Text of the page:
ALYN Hospital operates a variety of applications – including electronic medical records (EMR), customer relationship management (CRM), SQL Server databases, Microsoft Exchange, and Microsoft Office in support of its clinical and administrative operations. As a healthcare provider, the hospital is subject to strict government regulations and needed to implement strong DR provisions to ensure the protection and availability of their mission-critical applications. The hospital chose Hyper-V Replica to support its DR strategy, operating two, physically separated server rooms on-premises, enabling all critical virtual machines (VNs) running on any Hyper-V host server to be replicated to another in the other room. Unfortunately, this configuration was not satisfying RPO and RTO requirements, so the IT team started to investigate other options.
In looking for the right DR solution, the IT team considered Windows Server Failover Clustering (WSFC), which uses shared storage. Unfortunately, ALYN did not have a SAN in place and because of budget restrictions, it was cost-prohibitive to implement identical SANs in both server rooms. For this reason, ALYN investigated third-party solutions.
In its search for third-party failover clustering software, ALYN established three criteria:
- The solution had to work with existing hardware.
- The solution had to provide both high availability (HA) and disaster recovery (DR) protection across all hospital critical applications.
- The total cost of ownership (TCO) had to fit within the department’s limited budget.
SIOS DataKeeper – The Obvious Choice
After evaluating several different solutions, the IT staff chose SIOS DataKeeper, which the team described as a solution “that delivers carrier-class capabilities with a remarkably low total cost of ownership” and delivers HA and DR in a single cost-effective solution.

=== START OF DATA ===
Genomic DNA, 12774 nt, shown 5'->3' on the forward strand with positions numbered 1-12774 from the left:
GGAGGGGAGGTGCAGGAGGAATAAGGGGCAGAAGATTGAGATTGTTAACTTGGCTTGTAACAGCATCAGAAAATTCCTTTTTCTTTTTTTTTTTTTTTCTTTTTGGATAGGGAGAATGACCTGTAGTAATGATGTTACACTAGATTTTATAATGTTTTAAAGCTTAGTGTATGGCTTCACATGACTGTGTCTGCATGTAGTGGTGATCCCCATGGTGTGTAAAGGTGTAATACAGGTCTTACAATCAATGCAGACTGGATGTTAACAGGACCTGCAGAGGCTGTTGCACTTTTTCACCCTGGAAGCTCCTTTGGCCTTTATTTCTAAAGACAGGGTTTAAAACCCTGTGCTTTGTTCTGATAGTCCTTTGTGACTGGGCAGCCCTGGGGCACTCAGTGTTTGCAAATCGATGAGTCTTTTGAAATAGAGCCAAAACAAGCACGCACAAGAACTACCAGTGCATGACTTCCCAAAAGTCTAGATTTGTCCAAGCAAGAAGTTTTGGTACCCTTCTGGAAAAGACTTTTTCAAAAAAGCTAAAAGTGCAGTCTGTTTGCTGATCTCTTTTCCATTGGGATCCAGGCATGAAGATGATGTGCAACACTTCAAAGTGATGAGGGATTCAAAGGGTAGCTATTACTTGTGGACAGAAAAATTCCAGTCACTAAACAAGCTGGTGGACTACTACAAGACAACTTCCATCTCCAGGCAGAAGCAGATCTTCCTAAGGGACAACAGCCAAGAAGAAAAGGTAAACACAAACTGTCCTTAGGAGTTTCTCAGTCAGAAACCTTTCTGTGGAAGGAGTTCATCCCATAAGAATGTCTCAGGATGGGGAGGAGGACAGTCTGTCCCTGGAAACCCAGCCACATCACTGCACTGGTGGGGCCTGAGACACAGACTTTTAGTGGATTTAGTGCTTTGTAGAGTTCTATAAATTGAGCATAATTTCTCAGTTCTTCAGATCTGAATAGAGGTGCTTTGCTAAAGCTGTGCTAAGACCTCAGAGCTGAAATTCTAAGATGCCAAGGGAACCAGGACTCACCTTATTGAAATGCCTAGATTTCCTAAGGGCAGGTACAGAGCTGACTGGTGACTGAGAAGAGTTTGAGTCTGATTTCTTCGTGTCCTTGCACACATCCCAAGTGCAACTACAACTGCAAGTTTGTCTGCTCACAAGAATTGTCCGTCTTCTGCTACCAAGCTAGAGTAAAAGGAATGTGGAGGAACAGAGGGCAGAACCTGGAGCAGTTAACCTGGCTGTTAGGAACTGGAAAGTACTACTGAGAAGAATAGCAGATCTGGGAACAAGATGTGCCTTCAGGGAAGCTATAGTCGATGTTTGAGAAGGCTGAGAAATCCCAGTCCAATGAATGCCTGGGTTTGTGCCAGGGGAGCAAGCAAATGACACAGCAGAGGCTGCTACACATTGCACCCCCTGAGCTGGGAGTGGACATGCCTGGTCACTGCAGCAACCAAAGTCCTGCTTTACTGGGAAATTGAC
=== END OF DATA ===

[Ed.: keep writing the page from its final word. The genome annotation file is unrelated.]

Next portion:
SIOS DataKeeper combines real-time, block-level data replication with continuous application-level monitoring and flexible failover/failback policies in a total solution that is easy to implement and manage. DataKeeper leverages WSFC and maintains compatibility with the operating environment, making it easy for the IT team to quickly learn how to use the solution and quickly complete HA configurations for all applications.
With DataKeeper, the IT team can create three-node SANless failover clusters with a single active instance and two standby instances. With this configuration, ALYN can continuously update systems and software without disrupting operations because the active instance can be moved to any server in a three-node cluster and remain fully protected during periods of planned hardware and software maintenance.
In addition, SIOS can work with any type of storage and WAN-optimized data replication, which simplifies the implementation of ALYN’s remote DR site. To maintain high transactional throughput performance, data replication across the WAN occurs asynchronously but SIOS DataKeeper employs special techniques to optimize data transmission, allowing ALYN to achieve demanding RPOs and RTOs.
The Bottom Line
Today, SIOS DataKeeper is providing high availability protection for all of ALYN Hospital’s essential applications. Comments Uri Inbar, ALYN Hospital IT Director, “With SIOS we found a solution that delivers carrier-class capabilities with a remarkably low total cost of ownership. For us, it was an obvious choice.
ALYN Hospital tests the configuration regularly, and routinely changes the active and standby designations, while redirecting the data replication as needed during planned software updates. The applications continue to run uninterrupted.